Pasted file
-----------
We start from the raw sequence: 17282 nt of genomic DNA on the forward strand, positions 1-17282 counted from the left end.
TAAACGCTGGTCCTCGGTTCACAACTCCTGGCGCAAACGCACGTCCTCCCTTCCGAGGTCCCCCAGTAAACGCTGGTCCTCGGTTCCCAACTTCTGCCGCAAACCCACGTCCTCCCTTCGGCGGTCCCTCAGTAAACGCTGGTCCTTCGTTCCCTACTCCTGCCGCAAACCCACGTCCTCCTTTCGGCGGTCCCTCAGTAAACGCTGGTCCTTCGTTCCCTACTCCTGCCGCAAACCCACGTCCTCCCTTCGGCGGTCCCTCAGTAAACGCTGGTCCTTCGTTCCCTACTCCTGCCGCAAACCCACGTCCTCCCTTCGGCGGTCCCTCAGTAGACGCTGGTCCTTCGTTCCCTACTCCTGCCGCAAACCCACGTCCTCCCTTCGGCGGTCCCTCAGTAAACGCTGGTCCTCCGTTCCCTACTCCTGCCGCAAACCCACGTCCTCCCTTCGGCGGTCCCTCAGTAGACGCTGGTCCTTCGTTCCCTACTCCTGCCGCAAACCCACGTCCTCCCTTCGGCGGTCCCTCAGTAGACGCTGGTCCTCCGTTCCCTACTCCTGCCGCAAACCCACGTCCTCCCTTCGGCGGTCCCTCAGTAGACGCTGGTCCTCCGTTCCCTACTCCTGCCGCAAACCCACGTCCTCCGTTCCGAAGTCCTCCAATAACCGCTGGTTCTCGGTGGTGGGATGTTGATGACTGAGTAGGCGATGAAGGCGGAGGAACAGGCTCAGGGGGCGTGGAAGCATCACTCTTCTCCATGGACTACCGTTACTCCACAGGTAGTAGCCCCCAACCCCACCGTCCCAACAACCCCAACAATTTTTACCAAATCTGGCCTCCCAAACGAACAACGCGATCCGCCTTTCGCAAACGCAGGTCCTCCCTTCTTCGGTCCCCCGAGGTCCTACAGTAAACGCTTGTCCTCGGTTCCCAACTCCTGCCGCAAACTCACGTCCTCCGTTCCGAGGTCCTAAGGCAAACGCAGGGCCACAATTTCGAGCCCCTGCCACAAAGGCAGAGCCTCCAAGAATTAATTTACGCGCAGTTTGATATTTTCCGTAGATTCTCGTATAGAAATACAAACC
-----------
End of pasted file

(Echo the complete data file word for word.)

We start from the raw sequence: 17282 nt of genomic DNA on the forward strand, positions 1-17282 counted from the left end.
TAAACGCTGGTCCTCGGTTCACAACTCCTGGCGCAAACGCACGTCCTCCCTTCCGAGGTCCCCCAGTAAACGCTGGTCCTCGGTTCCCAACTTCTGCCGCAAACCCACGTCCTCCCTTCGGCGGTCCCTCAGTAAACGCTGGTCCTTCGTTCCCTACTCCTGCCGCAAACCCACGTCCTCCTTTCGGCGGTCCCTCAGTAAACGCTGGTCCTTCGTTCCCTACTCCTGCCGCAAACCCACGTCCTCCCTTCGGCGGTCCCTCAGTAAACGCTGGTCCTTCGTTCCCTACTCCTGCCGCAAACCCACGTCCTCCCTTCGGCGGTCCCTCAGTAGACGCTGGTCCTTCGTTCCCTACTCCTGCCGCAAACCCACGTCCTCCCTTCGGCGGTCCCTCAGTAAACGCTGGTCCTCCGTTCCCTACTCCTGCCGCAAACCCACGTCCTCCCTTCGGCGGTCCCTCAGTAGACGCTGGTCCTTCGTTCCCTACTCCTGCCGCAAACCCACGTCCTCCCTTCGGCGGTCCCTCAGTAGACGCTGGTCCTCCGTTCCCTACTCCTGCCGCAAACCCACGTCCTCCCTTCGGCGGTCCCTCAGTAGACGCTGGTCCTCCGTTCCCTACTCCTGCCGCAAACCCACGTCCTCCGTTCCGAAGTCCTCCAATAACCGCTGGTTCTCGGTGGTGGGATGTTGATGACTGAGTAGGCGATGAAGGCGGAGGAACAGGCTCAGGGGGCGTGGAAGCATCACTCTTCTCCATGGACTACCGTTACTCCACAGGTAGTAGCCCCCAACCCCACCGTCCCAACAACCCCAACAATTTTTACCAAATCTGGCCTCCCAAACGAACAACGCGATCCGCCTTTCGCAAACGCAGGTCCTCCCTTCTTCGGTCCCCCGAGGTCCTACAGTAAACGCTTGTCCTCGGTTCCCAACTCCTGCCGCAAACTCACGTCCTCCGTTCCGAGGTCCTAAGGCAAACGCAGGGCCACAATTTCGAGCCCCTGCCACAAAGGCAGAGCCTCCAAGAATTAATTTACGCGCAGTTTGATATTTTCCGTAGATTCTCGTATAGAAATACAAACC